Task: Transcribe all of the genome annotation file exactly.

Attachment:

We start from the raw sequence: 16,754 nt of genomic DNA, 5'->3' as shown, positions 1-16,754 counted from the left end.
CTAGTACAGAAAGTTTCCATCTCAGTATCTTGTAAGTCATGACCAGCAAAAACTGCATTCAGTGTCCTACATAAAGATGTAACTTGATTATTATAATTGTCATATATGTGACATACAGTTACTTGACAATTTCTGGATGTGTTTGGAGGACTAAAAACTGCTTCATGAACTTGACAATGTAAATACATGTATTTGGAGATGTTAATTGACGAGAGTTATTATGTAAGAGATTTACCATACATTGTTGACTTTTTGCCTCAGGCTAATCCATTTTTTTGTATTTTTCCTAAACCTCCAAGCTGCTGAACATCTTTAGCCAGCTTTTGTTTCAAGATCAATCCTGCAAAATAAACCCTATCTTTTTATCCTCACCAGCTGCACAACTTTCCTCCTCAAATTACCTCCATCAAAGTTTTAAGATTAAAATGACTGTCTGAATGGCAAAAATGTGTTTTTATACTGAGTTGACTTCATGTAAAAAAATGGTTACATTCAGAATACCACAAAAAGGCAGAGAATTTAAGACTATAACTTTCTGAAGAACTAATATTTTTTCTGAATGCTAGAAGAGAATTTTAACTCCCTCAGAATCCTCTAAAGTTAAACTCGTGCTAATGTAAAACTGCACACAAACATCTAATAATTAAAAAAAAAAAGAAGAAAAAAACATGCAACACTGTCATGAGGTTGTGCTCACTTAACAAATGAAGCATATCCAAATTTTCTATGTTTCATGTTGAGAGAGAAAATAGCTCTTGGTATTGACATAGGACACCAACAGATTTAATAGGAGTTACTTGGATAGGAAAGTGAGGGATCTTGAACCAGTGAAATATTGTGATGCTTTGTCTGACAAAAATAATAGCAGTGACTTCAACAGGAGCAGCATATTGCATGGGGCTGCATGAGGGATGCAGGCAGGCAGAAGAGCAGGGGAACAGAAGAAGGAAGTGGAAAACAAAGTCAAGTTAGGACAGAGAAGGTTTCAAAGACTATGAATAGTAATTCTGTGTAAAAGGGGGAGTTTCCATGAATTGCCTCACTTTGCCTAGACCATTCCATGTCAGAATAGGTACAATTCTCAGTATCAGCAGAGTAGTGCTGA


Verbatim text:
We start from the raw sequence: 16,754 nt of genomic DNA, 5'->3' as shown, positions 1-16,754 counted from the left end.
CTAGTACAGAAAGTTTCCATCTCAGTATCTTGTAAGTCATGACCAGCAAAAACTGCATTCAGTGTCCTACATAAAGATGTAACTTGATTATTATAATTGTCATATATGTGACATACAGTTACTTGACAATTTCTGGATGTGTTTGGAGGACTAAAAACTGCTTCATGAACTTGACAATGTAAATACATGTATTTGGAGATGTTAATTGACGAGAGTTATTATGTAAGAGATTTACCATACATTGTTGACTTTTTGCCTCAGGCTAATCCATTTTTTTGTATTTTTCCTAAACCTCCAAGCTGCTGAACATCTTTAGCCAGCTTTTGTTTCAAGATCAATCCTGCAAAATAAACCCTATCTTTTTATCCTCACCAGCTGCACAACTTTCCTCCTCAAATTACCTCCATCAAAGTTTTAAGATTAAAATGACTGTCTGAATGGCAAAAATGTGTTTTTATACTGAGTTGACTTCATGTAAAAAAATGGTTACATTCAGAATACCACAAAAAGGCAGAGAATTTAAGACTATAACTTTCTGAAGAACTAATATTTTTTCTGAATGCTAGAAGAGAATTTTAACTCCCTCAGAATCCTCTAAAGTTAAACTCGTGCTAATGTAAAACTGCACACAAACATCTAATAATTAAAAAAAAAAAGAAGAAAAAAACATGCAACACTGTCATGAGGTTGTGCTCACTTAACAAATGAAGCATATCCAAATTTTCTATGTTTCATGTTGAGAGAGAAAATAGCTCTTGGTATTGACATAGGACACCAACAGATTTAATAGGAGTTACTTGGATAGGAAAGTGAGGGATCTTGAACCAGTGAAATATTGTGATGCTTTGTCTGACAAAAATAATAGCAGTGACTTCAACAGGAGCAGCATATTGCATGGGGCTGCATGAGGGATGCAGGCAGGCAGAAGAGCAGGGGAACAGAAGAAGGAAGTGGAAAACAAAGTCAAGTTAGGACAGAGAAGGTTTCAAAGACTATGAATAGTAATTCTGTGTAAAAGGGGGAGTTTCCATGAATTGCCTCACTTTGCCTAGACCATTCCATGTCAGAATAGGTACAATTCTCAGTATCAGCAGAGTAGTGCTGA